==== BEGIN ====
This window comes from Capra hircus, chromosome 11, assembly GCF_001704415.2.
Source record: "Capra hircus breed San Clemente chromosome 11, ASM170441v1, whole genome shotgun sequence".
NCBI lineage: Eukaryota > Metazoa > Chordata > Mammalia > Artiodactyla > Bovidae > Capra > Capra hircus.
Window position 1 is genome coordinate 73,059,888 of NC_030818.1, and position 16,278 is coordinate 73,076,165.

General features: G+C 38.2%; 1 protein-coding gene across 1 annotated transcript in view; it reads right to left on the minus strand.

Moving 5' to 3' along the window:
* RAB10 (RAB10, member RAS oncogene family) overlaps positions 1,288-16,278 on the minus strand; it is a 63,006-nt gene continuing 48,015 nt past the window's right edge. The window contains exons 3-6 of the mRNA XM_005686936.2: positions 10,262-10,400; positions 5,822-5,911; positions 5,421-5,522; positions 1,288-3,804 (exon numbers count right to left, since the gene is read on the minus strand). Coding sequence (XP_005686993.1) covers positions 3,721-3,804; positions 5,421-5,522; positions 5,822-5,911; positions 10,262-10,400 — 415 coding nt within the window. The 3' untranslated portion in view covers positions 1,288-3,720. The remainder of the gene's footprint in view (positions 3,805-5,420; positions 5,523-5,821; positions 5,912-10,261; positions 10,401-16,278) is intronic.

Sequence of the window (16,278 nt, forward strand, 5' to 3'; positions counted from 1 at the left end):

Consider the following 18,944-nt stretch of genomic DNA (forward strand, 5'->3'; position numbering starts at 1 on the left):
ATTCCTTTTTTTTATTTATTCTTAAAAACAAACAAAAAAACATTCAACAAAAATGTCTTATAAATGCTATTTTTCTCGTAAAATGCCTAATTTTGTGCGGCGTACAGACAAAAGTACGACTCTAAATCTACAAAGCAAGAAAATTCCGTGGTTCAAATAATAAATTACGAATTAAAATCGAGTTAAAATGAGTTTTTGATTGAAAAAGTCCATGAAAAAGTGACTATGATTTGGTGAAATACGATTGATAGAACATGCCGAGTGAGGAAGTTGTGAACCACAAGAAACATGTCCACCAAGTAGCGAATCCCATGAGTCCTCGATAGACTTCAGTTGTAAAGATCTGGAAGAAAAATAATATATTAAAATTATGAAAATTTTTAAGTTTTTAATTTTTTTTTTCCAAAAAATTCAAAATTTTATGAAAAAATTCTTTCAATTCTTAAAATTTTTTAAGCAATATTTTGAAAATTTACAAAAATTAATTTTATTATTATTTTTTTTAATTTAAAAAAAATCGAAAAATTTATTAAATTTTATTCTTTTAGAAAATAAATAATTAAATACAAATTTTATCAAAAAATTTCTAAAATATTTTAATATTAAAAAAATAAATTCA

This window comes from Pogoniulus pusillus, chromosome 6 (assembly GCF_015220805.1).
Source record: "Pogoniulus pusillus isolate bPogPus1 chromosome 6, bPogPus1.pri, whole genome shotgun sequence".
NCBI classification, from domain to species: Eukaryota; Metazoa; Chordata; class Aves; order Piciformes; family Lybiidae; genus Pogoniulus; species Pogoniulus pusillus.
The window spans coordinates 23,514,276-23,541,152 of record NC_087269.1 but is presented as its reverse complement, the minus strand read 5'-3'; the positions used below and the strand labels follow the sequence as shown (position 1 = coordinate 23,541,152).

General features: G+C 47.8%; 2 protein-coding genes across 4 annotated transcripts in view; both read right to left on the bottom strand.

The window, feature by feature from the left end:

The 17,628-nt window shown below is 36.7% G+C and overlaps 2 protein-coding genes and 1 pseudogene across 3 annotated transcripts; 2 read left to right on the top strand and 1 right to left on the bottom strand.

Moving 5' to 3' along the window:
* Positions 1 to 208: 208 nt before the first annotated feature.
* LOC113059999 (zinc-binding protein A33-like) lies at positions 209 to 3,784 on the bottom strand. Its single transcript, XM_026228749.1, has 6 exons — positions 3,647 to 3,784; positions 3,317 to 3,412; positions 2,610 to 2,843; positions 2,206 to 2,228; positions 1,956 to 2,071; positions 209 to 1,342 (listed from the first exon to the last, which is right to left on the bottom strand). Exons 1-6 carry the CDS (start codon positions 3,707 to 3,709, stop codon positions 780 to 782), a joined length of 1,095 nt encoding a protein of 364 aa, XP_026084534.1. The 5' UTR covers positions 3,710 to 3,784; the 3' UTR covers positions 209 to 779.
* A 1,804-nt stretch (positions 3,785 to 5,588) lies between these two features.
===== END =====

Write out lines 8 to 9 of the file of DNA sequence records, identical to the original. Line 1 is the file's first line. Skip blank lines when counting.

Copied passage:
Sequence of the window (16,278 nt, forward strand, 5' to 3'; positions counted from 1 at the left end):

Consider the following 18,944-nt stretch of genomic DNA (forward strand, 5'->3'; position numbering starts at 1 on the left):